One for Sorrow, Eight for a Wish

by | Jan 19, 2019

One for Sorrow, egg tempera paintings of great egret by Daniel Ambrose

One for Joy, egg tempera

Update January 2020: This bird looked so joyful that I decided to rename it One for Joy.

One for Sorrow continues the series of ten egg tempera paintings I began several years ago after the death of my Grandma Dewey.

Inspired by an old English nursery rhyme, I painted them not in numerical but inspirational sequence. Each one coming when a sudden image appeared in my mind for a certain number.

Five for Silver was one of the first paintings. I shared it in the post, things we leave behind.

I don’t know why I chose birds. Perhaps because they fascinate me, such ethereal creatures. Maybe through them I am trying to convey my grandma’s lively spirit.

Who knows!? I over think everything except the source of inspiration. I don’t wanna kill that buzz.

For my solo show now on exhibit at Hughes Gallery in Boca Grande, Florida, I’ve completed One for Sorrow and Eight for a Wish.

A large egg tempera at 24 x 36 inches, Eight for a Wish sings in myriad luminous hues. As light moves through a room, a fascinating movement occurs in the painting as its colors change and float like in a slow sensual dance. Created from memory and imagination, Eight for a Wish is a liberating leap forward in my lifelong quest for authentic artistic expression.

Eight for a Wish, egg tempera painting of 8 birds in moonlight by Daniel Ambrose

Eight for a Wish, egg tempera. 24 x 36 in.

I struggled with the idea for One for Sorrow. My original thoughts were of a dark and downcast bird. Somehow that did not feel right. I did not want the painting to be singularly about sorrow.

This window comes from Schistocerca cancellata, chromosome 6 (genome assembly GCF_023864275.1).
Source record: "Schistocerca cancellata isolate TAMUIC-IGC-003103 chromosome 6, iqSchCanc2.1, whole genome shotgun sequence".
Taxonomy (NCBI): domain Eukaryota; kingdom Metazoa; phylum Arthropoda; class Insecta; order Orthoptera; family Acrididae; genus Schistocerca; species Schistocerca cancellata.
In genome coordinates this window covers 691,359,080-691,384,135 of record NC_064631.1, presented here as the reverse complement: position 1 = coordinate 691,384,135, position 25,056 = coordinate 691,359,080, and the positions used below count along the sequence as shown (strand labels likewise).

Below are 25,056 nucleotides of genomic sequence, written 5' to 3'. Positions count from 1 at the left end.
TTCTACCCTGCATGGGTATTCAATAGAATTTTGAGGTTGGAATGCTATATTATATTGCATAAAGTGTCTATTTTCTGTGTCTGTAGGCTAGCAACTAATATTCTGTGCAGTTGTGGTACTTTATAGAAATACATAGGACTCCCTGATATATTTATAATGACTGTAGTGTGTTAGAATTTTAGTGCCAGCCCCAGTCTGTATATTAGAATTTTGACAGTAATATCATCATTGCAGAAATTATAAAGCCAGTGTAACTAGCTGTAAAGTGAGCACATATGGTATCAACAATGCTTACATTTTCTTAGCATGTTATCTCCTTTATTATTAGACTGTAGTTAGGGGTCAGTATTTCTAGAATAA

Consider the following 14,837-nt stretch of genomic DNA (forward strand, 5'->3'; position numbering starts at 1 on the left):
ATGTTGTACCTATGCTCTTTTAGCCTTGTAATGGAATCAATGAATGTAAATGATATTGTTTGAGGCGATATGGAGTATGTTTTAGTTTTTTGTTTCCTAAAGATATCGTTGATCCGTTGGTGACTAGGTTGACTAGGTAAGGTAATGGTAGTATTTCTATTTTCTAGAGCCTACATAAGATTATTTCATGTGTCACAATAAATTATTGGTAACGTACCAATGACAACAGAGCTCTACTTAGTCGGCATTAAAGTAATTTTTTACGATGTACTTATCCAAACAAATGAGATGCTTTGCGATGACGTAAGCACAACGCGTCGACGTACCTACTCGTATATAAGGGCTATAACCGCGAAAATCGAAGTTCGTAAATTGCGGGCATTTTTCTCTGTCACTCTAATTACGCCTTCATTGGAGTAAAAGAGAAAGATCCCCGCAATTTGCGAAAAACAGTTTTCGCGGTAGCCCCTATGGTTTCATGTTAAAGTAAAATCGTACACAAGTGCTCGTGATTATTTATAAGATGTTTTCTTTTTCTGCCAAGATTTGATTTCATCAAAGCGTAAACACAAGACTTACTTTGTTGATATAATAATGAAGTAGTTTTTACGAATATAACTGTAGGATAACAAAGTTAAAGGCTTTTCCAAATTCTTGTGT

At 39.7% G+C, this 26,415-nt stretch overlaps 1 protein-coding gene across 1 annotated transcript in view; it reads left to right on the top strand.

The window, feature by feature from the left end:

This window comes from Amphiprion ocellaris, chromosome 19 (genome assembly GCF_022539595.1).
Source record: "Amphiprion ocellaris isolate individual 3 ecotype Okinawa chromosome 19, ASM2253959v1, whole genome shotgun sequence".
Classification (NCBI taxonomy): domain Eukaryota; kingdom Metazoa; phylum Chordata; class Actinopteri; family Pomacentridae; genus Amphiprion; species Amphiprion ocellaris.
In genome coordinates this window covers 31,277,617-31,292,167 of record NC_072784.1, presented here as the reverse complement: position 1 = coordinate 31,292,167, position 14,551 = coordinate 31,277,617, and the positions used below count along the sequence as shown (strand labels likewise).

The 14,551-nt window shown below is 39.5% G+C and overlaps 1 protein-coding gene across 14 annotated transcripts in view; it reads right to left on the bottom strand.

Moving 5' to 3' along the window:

Then the Parkland shootings happened here in my native Florida. When those kids, that girl, stood resolute on the podium speaking out of anguish, I heard in their collective voices hope. Hope out of sorrow. Hope for change.

In yoga, we do a pose where we stand tall, sweep our arms over our head and clasp our hands behind us and lean way back. The teacher says open your chest, open your heart, let your heart shine. Out of utter darkness, those Parkland children were courageously shining their hearts to the world.

My painting One for Sorrow is a poor tribute to the indomitable spirit of those children. And maybe it’s not even about any of that at all. Maybe I am only addressing inspiration. How we all can be inspired to create a more beautiful world. We can all let our hearts shine.

Inspiration like hope arises out of love or sorrow.


  1. Jane

    Out of Sorrow looks like a dance to me….it’s beautiful!!!! There may be a bit of resolute dismay in the eye, but the head held high and the ruffled feathers showing a flare of sass suggests resilience and strength. I’d love to see the Eight for a Wish in the moving light. You are just so good at producing that anomaly. It is a gift!!!

  2. Daniel Ambrose

    Jane, thank you for your wonderful insights and beautiful comments. I appreciate it very much. The tempera’s are evolving into a whole new level!

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